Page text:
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SUSTAINABLE DEVELOPMENT

Good insurance practices could stem global warming

Climate change is of great interest to those of us in the insurance industry.

In Summary
  • Over 100 Insurance Companies worldwide have signed up to the United Nations Environmental Programme Finance Initiative Principles of Sustainable Insurance.
  • Our inter-related roles as risk managers, insurers and investors contribute to promoting economic, social and environmental sustainability, commonly referred to as sustainable development.

Water everywhere but not a drop to drink! This is has become the unfortunate reality we find ourselves in whenever the rainy season sets upon us. This is indeed an even deeper absurdity at a time when adequately treated clean water is a strategic weapon in the fight against the Covid-19 pandemic.

Globally, there is a bleak outlook for billions of people in relation to sufficient access to clean water. According to the United Nation’s Water Development Report 2019, more than two billion people suffer “high water stress” while about four billion experience severe water scarcity during at least one month of the year.” The report further predicts that the situation could get worse as climate change will negatively affect the availability, quality and quantity of water.

The Horizon East Africa (2019) research report authored by Msingi, Kenya Markets Trust and Gatsby Africa focused closer home and painted a bleak picture for East Africa. The report categorically states, “Climate change poses a major threat to East Africa” as temperatures continue to increase, water becomes more scarce and sea levels rise to the point of flooding coastal settlements.

The report predicts that the unfolding situation will put rural livelihoods at risk and compromise food security, as temperatures continue to rise. The research further predicts that the number of climate refugees in East Africa will rise from about 1.8 million in 2020 to between 6.9 million and 10 million by 2050.

Sadly, the predictions of this research report are with us. Recent media reports have been highlighting the devastation of climate change; thousands of people have been forced to flee their homes across East Africa; critical infrastructure has been rendered unusable, with roads, bridges and even hospitals being washed away.

Lake Victoria has risen to its highest levels in 50 years submerging long-established island and lakeside settlements; rivers in the region such as Nzoia, Mara, Lusumu, Yala and Malakisi in Kenya have experienced overflows flooding settlements and; rendering thousands homeless. Ironically, floods have killed more people in the region than the Covid-19 pandemic.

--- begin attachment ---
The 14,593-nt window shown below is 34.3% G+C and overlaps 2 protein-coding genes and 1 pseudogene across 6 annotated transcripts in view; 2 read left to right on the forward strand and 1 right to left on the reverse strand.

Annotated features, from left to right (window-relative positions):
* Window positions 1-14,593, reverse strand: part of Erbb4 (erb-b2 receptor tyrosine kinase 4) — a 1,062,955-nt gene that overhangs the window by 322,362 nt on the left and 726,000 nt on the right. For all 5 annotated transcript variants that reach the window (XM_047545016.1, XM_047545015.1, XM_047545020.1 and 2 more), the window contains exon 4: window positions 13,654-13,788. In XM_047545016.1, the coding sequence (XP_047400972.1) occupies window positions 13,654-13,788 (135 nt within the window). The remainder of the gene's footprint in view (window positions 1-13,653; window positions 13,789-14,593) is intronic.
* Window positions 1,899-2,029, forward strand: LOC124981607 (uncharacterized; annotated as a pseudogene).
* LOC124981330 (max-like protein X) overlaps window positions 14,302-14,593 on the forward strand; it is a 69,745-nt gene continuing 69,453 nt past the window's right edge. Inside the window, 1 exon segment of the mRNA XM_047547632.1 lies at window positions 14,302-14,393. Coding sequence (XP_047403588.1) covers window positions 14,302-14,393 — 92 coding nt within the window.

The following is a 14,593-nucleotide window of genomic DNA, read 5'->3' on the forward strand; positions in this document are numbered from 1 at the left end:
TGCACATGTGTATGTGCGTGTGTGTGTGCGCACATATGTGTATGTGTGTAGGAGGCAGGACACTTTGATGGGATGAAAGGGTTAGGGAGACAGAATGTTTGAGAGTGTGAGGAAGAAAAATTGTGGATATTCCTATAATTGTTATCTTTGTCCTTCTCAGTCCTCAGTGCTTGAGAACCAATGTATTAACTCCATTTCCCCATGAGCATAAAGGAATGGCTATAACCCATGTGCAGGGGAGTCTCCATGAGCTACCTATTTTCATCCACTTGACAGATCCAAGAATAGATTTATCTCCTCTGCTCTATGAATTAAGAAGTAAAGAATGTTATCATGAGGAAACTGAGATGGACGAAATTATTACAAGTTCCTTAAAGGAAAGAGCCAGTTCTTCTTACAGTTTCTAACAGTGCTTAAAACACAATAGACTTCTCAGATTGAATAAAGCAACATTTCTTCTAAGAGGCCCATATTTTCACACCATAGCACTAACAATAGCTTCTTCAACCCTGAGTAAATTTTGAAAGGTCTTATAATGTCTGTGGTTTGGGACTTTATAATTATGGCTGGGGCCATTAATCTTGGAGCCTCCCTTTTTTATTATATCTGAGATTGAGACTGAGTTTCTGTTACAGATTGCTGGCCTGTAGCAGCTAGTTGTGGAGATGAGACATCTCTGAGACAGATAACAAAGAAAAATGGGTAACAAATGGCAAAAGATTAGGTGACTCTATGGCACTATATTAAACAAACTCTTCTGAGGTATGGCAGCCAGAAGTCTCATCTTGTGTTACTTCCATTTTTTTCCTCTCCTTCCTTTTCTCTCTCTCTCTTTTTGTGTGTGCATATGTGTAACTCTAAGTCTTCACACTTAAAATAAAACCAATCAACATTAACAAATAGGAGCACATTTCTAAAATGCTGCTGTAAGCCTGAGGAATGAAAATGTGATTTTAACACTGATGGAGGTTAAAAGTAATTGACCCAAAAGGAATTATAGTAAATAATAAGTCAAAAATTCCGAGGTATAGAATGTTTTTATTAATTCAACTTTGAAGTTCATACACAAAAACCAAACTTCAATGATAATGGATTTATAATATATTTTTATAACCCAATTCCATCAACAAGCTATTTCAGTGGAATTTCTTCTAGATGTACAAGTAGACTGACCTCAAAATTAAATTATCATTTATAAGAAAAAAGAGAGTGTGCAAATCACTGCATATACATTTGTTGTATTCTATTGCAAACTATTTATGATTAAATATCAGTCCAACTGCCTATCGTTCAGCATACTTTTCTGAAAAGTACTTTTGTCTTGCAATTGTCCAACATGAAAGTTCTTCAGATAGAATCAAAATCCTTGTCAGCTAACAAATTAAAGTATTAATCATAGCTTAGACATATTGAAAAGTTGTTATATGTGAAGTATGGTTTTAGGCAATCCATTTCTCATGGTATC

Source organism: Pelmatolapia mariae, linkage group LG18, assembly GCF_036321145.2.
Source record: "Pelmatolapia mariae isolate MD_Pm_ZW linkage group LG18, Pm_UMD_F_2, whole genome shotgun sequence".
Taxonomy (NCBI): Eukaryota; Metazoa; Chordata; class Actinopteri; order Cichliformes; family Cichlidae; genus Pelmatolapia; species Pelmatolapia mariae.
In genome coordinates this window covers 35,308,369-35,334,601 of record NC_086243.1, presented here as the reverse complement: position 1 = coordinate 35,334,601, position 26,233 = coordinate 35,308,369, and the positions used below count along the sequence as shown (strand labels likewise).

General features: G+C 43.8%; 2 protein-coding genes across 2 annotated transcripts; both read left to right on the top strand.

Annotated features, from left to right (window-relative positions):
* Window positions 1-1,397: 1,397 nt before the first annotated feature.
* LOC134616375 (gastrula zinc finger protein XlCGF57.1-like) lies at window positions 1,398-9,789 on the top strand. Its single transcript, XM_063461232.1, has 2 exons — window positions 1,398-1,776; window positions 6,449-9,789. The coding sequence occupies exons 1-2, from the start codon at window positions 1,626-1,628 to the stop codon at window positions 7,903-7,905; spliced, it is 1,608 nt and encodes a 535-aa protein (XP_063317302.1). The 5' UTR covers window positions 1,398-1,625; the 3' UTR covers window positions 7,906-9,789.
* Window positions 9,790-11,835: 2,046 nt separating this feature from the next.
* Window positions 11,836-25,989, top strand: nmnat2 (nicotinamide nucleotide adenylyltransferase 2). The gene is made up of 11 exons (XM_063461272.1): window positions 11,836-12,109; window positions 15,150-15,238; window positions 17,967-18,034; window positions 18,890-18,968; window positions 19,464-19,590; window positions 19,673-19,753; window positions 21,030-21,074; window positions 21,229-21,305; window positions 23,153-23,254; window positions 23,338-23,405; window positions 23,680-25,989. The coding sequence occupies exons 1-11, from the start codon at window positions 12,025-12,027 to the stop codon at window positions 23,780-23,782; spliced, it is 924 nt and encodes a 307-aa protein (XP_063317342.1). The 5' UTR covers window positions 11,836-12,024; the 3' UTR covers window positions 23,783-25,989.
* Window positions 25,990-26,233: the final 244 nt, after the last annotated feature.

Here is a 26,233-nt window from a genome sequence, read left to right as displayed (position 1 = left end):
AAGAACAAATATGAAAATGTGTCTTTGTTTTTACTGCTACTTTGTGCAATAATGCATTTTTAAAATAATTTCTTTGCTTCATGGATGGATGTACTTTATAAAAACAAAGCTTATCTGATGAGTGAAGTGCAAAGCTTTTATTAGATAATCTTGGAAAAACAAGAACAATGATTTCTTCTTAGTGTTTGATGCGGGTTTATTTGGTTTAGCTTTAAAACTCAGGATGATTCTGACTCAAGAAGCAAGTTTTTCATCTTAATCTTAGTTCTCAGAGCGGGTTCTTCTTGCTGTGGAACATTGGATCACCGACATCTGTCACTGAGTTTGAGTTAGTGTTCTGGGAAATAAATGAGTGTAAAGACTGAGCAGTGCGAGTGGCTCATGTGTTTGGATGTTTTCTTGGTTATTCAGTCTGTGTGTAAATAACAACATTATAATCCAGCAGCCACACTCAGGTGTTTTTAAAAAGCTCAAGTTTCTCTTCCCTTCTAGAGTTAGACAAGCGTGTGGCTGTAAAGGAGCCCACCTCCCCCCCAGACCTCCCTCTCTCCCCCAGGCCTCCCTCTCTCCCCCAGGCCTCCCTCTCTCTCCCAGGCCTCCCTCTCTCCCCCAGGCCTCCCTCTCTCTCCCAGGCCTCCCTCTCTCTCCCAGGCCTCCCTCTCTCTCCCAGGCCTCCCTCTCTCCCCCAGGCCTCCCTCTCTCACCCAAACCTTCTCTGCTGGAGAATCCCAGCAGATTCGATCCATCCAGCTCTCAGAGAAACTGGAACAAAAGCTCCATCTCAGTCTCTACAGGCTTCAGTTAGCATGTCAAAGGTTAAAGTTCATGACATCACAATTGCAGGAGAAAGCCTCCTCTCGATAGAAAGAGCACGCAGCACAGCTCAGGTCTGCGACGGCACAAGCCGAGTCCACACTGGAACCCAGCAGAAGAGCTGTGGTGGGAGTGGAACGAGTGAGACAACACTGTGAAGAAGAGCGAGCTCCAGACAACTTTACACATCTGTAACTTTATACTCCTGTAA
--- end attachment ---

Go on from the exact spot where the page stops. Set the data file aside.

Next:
It is my view that the critical role that effective risk management can play to mitigate the calamities we are experiencing has not fully been exploited. Climate change is of great interest to those of us in the insurance industry, where our inter-related roles as risk managers, insurers and investors contribute to promoting economic, social and environmental sustainability, commonly referred to as sustainable development.

With the adoption of the UN Sustainable Development Goals and  Paris Agreement on Climate Change (2015), there is an urgent need for all sectors of society to respond and find solutions to sustainability challenges the world is facing and especially to the climate change risk. Sustainability issues  also captured in the  Environmental, Social and Governance (ESG) framework will pose a shared risk to insurers, communities, businesses, cities, governments and society at large if neglected.

Beyond the doom and gloom, the good news is that the launch of “Principles of Sustainable Insurance” (PSI) in 2012 ignited  the call to innovate and collaborate for a sustainable world. The four Principles for Sustainable Insurance, including a list of possible actions, provide a common aspiration and global framework for the insurance industry to manage ESG issues, and to strengthen its contribution to building resilient, inclusive and sustainable communities and economies.

To date, more than 100 insurance Companies worldwide have signed up to the United Nations Environmental Programme Finance Initiative Principles of Sustainable Insurance.

This is also an open challenge to the sector to  commit to develop and expand innovative risk management and insurance solutions that promote social and environmental protection, inclusive insurance, renewable energy, food security, clean water, sustainable cities and disaster-resilient communities in pursuit of a more forward-looking and sustainable world. It is an idea whose time has come.

Chief Executive Officer, ICEA Lion Insurance Holdings Ltd. [email protected]